How damn rude: Whispering in the workplace

whispering in the workplace-230

Two of your colleagues are just metres away and engaged in an intense bout of whispering, occasionally glancing at you and giggling before quickly looking away. 

Are they talking about you? If so, what are they saying and what have you done wrong to warrant their attention? Are they spreading rumours about you? Why are they excluding you from the conversation? Or are you just paranoid?

Whether at a BBQ or in the boardroom, whispering in front of others is rude at best and bullying at worst. Workplace whispering will usually make others feel uncomfortable if not anxious.

Even though most whispering is perfectly innocent, it breaches the most basic of workplace etiquettes and features strongly in the ‘how not to behave at work’ rule book.

Two colleagues may be whispering simply to keep their voices down to avoid bothering others with their chatter. 

But here’s the kicker: what they are actually doing and what others believe them to be doing could be two very different things.

If the others interpret their actions as whispering for the ‘wrong’ reason, then negative feelings among colleagues will erupt.

The act of whispering itself is the issue here, not the intentions of your colleagues. By its very nature whispering is exclusionary and almost always misconstrued as gossiping.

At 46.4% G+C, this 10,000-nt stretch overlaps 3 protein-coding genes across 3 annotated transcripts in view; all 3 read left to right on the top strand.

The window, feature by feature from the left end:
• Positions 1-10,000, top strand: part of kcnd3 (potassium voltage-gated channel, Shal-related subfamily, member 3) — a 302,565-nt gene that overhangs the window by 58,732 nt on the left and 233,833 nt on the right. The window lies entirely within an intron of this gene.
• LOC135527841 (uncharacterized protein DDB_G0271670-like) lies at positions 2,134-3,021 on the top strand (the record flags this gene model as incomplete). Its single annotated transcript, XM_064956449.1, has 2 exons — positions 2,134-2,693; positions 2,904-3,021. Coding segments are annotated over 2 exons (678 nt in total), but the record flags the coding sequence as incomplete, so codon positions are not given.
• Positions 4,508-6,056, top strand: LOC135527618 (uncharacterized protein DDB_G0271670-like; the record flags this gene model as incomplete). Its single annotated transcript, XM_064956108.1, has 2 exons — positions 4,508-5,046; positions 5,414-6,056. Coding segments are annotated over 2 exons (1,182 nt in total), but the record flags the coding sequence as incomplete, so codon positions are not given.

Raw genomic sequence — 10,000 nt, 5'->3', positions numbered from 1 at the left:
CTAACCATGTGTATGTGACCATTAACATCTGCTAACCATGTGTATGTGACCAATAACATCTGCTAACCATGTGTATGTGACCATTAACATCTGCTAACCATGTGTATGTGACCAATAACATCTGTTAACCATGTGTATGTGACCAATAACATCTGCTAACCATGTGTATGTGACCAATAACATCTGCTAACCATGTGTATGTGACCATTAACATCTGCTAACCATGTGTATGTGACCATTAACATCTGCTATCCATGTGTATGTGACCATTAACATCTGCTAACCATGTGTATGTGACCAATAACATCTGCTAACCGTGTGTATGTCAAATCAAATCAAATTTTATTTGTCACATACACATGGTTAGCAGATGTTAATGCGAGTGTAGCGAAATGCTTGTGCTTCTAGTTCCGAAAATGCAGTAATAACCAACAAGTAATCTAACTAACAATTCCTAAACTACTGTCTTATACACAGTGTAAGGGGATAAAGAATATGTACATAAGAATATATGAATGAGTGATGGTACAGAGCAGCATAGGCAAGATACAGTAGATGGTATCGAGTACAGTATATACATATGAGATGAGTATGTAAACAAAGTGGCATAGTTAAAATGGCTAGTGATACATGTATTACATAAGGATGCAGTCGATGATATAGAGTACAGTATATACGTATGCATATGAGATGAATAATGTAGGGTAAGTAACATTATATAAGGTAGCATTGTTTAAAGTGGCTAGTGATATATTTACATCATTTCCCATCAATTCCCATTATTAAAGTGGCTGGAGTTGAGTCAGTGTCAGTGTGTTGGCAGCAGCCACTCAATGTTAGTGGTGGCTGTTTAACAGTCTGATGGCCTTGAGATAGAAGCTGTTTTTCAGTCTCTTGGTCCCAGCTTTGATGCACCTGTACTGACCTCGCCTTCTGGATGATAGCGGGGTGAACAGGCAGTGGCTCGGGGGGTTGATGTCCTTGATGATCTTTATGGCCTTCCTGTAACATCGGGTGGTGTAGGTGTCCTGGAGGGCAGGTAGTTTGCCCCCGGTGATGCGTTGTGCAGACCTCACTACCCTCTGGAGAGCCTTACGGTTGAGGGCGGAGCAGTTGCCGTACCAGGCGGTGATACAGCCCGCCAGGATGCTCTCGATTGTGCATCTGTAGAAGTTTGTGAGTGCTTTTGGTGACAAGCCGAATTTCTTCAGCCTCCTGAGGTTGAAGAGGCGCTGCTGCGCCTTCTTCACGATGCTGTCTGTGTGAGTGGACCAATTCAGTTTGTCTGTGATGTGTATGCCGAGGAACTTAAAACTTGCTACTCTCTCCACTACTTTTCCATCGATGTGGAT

Regular episodes of whispering in an organisation by the same set of colleagues can quickly sabotage an otherwise healthy workplace, fuel malicious gossip and innuendo and create self-doubt among co-workers.

Whispering also has a bad reputation because of its association with workplace bullying. Continuous or relentless whispering is a key tactic used by workplace bullies to exclude a victim or cause them psychological harm.

There are numerous alternatives to whispering in the workplace.  

If you find yourself in an open-plan office, then the accepted practice is to lower your voice – but not to a whisper that creates suspicion among your colleagues.

And if you need to discuss a confidential matter, rather than whisper in an open place try to move to a private area so that your actions cannot be misinterpreted by others.

There will be times when whispering is okay.

You are in a meeting and feeling unwell so you whisper to the person next to you that you are going to get some fresh air. Or, to remain discrete, you whisper to your colleague to tell them they have toilet paper stuck to their shoe.

But if you come across an incessant workplace whisperer, having a quiet chat with them – but not a whisper – will usually raise their awareness and bring about an end to their whispering ways.

And remember: the key to whispering in the workplace is making sure it is done quickly and appropriately, without making bystanders feel they are being excluded or, worse, spoken about.

 Don't miss out on the latest posts from AIM WA CEO Professor Gary Martin.
Subscribe now